Ballard School follows a broad and innovative curriculum that meets the needs of every pupil. The school uses its excellent and highly qualified staff to deliver syllabi based on the National Curriculum and Common Entrance programmes of study, but enhances and stretches pupils learning by including many extended topics.
The school’s size is ideally placed to help us adjust our timetable to meet the needs of individuals, but at the same time to allow healthy competition between pupils of all abilities. Subject specialism starts in Year 3, while our GCSE subject choice is extremely broad. Pupils have access to three modern foreign languages from Year 7, and the school offers a curriculum for the academic; the all-rounder; for the pupil who needs support; the practically minded - a curriculum innovatively designed to meet the needs of all pupils and to stimulate all pupils. A joy of learning is our priority, in a non-threatening environment supported by an extensive curriculum and extra-curriculum, including an outstanding choice of activities.
The outcome is obvious - our results at all ages are excellent and a tribute to our teaching staff and a carefully planned curriculum.
Headline GCSE results for 2015 - 85% pass rate A* to C including English and Maths
We publish our GCSE results to cover a four-year period (and are thus an average) as we are a non-selective school and this gives a fairer reflection of the performance of Ballard School pupils who leave at the end of Year 11. Despite being non-selective, our pupils mostly achieve at a level well above expectations (as indicated in their CAT assessments – cognitive ability tests). Individual success stories cannot easily be seen in statistics as we often find ourselves rejoicing as much with the pupil who has secured a full set of ‘passes’ (above C grade), when he or she was only predicted to obtain for or five, as we do with the pupil who gains twelve GCSEs at A and A* level!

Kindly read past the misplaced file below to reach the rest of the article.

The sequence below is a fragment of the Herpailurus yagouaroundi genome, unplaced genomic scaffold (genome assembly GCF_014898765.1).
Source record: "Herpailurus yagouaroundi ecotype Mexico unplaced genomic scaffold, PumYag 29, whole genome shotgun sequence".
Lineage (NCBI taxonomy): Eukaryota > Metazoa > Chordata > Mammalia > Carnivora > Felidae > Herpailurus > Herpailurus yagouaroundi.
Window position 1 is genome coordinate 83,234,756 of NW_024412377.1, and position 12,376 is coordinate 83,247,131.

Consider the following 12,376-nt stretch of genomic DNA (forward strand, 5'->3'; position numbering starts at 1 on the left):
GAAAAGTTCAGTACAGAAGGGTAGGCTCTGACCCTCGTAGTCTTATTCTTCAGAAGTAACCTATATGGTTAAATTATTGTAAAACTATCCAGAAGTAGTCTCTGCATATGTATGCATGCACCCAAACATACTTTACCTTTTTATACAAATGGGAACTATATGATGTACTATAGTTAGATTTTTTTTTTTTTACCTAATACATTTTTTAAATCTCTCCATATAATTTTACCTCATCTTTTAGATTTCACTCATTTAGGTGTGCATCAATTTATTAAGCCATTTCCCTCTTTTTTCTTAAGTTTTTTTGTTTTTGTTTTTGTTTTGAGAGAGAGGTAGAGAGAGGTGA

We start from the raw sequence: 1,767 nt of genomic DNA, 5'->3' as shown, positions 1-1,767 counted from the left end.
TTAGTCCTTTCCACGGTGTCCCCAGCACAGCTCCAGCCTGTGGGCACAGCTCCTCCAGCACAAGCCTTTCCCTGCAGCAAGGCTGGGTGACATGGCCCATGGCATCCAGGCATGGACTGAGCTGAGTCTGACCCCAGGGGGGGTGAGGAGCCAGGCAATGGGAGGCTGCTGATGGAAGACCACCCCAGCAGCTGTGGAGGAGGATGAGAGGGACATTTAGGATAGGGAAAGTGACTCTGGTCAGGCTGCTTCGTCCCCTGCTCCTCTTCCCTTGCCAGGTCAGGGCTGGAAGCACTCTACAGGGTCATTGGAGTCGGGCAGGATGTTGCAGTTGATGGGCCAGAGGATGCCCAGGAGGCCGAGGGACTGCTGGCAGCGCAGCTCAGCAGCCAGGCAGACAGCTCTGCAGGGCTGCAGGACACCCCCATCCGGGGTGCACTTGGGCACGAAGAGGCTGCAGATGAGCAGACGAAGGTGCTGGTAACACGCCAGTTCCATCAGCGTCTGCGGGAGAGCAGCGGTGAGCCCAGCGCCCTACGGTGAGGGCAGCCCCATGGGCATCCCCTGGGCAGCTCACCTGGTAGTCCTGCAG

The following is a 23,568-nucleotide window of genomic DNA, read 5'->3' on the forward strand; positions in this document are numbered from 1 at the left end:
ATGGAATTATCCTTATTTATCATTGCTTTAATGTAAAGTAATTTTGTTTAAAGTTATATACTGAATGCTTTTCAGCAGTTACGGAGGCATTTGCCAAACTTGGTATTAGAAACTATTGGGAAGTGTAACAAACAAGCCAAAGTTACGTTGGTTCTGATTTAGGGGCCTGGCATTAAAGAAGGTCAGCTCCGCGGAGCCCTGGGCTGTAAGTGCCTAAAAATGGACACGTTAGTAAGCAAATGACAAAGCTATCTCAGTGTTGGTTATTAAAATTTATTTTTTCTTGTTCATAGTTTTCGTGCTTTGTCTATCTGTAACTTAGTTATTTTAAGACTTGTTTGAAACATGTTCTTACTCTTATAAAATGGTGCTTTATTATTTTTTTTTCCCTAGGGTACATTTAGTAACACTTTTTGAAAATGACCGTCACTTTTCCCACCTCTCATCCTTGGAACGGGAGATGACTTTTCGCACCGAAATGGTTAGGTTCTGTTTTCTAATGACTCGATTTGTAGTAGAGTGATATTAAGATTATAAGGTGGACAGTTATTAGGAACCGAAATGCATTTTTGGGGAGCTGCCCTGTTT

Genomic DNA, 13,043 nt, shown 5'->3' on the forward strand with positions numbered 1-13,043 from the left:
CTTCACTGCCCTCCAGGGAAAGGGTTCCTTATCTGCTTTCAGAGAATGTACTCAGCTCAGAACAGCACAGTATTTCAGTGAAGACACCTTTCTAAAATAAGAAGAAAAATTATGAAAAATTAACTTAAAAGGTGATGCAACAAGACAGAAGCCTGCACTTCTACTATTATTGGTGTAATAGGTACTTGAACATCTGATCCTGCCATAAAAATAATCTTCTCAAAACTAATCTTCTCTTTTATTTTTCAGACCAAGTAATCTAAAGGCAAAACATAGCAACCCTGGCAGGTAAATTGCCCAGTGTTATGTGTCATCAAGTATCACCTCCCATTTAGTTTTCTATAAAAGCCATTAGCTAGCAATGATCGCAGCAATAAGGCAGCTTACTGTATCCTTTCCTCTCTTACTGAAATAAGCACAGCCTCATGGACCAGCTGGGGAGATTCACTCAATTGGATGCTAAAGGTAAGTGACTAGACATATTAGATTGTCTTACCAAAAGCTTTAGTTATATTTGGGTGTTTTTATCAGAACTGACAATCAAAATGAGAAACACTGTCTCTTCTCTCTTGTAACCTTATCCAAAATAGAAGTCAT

Whilst we are always somewhat cautious about using statistics to emphasise our academic success, it is worth pointing out that Ballard has consistently been the top-performing non-selective school in our area over several years now. This can be illustrated from the ‘league tables’ published in the local Press which covers our part of the New Forest which includes part of west Hampshire and into east Dorset. In these we consistently lead the field of non-selective maintained and independent schools. Parents may request more detailed information about the School’s academic performance, including exam results, by contacting the Headmaster.
From the Headmaster Alastair Reid
I have sometimes heard it said that because Ballard is a ‘non-selective’ school we are therefore ‘non-academic’. This couldn’t be further from the truth!